Two months later, on April 27, we made the call to plan for a virtual HackMIT. I knew I wanted to build this platform, which would affectionately become known as “Hack Penguin.” However, there were a couple problems that I didn’t really see coming: our upcoming virtual event had basically no precedent, and I had no idea how to lead a big project.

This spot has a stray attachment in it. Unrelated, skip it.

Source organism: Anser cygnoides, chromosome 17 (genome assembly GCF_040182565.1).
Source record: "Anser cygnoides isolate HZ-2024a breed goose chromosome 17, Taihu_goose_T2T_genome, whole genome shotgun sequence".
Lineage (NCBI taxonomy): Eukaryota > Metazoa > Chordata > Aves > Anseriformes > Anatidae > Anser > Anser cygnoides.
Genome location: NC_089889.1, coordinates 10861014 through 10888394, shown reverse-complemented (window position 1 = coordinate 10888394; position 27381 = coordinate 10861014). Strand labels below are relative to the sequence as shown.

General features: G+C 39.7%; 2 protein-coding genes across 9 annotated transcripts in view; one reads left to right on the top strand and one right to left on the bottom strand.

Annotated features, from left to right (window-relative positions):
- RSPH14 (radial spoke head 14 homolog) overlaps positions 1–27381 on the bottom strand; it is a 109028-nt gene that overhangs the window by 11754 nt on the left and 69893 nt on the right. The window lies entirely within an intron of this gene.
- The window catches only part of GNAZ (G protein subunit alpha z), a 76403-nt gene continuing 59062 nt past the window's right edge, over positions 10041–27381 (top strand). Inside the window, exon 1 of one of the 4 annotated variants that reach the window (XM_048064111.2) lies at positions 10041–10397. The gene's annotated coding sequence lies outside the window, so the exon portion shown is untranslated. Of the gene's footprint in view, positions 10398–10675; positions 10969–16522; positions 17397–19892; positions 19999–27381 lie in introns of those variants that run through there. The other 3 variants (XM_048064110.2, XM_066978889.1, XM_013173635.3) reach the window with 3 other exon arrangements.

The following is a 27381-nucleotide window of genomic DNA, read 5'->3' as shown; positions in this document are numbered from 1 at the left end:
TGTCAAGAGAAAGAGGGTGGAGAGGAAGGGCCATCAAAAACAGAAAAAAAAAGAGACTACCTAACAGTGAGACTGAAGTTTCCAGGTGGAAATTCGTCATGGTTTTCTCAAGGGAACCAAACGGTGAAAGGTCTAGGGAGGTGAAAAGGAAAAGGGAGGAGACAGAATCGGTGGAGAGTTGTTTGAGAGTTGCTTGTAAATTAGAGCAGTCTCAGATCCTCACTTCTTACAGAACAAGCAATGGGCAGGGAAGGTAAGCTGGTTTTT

Let’s focus on the first problem for a second. By the time we made the call to go virtual, we realized that some parts of our event would stay mostly the same, and some parts of the event would have to change dramatically. For example, in a virtual hackathon, there is no food, there are no travel reimbursements, and there are no venues to reserve. Soon enough, there will be nobody on our team who has done these things before, but that’s a separate problem. Some of the tasks that are kept in a virtual format include speakers, scheduled mini-events, sponsors, and prizes. I was on point for speakers, and this becomes a significantly easier task when you don’t need to convince your speakers to travel to Boston. We had an incredible line-up this year, featuring the founders of companies such as Duolingo, GitHub, and 23andMe.